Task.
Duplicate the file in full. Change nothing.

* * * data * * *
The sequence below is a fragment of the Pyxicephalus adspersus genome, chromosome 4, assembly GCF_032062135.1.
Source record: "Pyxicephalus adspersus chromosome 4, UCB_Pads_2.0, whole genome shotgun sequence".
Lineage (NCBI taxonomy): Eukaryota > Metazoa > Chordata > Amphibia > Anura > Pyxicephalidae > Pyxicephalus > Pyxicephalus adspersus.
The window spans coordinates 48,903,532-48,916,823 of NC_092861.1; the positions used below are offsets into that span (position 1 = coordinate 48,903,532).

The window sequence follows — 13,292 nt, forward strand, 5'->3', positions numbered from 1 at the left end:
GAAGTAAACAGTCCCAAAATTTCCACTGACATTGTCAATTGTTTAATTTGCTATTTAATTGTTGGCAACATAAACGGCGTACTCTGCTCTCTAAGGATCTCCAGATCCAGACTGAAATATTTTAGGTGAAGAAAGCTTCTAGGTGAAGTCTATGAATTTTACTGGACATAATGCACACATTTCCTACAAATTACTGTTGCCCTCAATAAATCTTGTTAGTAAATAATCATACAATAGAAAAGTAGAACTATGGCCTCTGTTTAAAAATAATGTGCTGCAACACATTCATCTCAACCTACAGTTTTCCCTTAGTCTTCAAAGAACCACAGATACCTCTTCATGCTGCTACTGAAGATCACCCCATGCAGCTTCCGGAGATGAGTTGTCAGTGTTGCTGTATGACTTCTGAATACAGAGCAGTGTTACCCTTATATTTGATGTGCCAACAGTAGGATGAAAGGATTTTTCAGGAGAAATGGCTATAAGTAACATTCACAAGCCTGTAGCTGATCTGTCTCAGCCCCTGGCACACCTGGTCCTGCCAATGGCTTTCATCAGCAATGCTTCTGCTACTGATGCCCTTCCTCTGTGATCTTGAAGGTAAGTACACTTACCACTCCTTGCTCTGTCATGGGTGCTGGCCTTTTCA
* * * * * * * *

The sequence below is a fragment of the Pyxicephalus adspersus genome, chromosome 4, assembly GCF_032062135.1.
Source record: "Pyxicephalus adspersus chromosome 4, UCB_Pads_2.0, whole genome shotgun sequence".
Lineage (NCBI taxonomy): Eukaryota > Metazoa > Chordata > Amphibia > Anura > Pyxicephalidae > Pyxicephalus > Pyxicephalus adspersus.
The window spans coordinates 48,903,532-48,916,823 of NC_092861.1; the positions used below are offsets into that span (position 1 = coordinate 48,903,532).

The window sequence follows — 13,292 nt, forward strand, 5'->3', positions numbered from 1 at the left end:
GAAGTAAACAGTCCCAAAATTTCCACTGACATTGTCAATTGTTTAATTTGCTATTTAATTGTTGGCAACATAAACGGCGTACTCTGCTCTCTAAGGATCTCCAGATCCAGACTGAAATATTTTAGGTGAAGAAAGCTTCTAGGTGAAGTCTATGAATTTTACTGGACATAATGCACACATTTCCTACAAATTACTGTTGCCCTCAATAAATCTTGTTAGTAAATAATCATACAATAGAAAAGTAGAACTATGGCCTCTGTTTAAAAATAATGTGCTGCAACACATTCATCTCAACCTACAGTTTTCCCTTAGTCTTCAAAGAACCACAGATACCTCTTCATGCTGCTACTGAAGATCACCCCATGCAGCTTCCGGAGATGAGTTGTCAGTGTTGCTGTATGACTTCTGAATACAGAGCAGTGTTACCCTTATATTTGATGTGCCAACAGTAGGATGAAAGGATTTTTCAGGAGAAATGGCTATAAGTAACATTCACAAGCCTGTAGCTGATCTGTCTCAGCCCCTGGCACACCTGGTCCTGCCAATGGCTTTCATCAGCAATGCTTCTGCTACTGATGCCCTTCCTCTGTGATCTTGAAGGTAAGTACACTTACCACTCCTTGCTCTGTCATGGGTGCTGGCCTTTTCA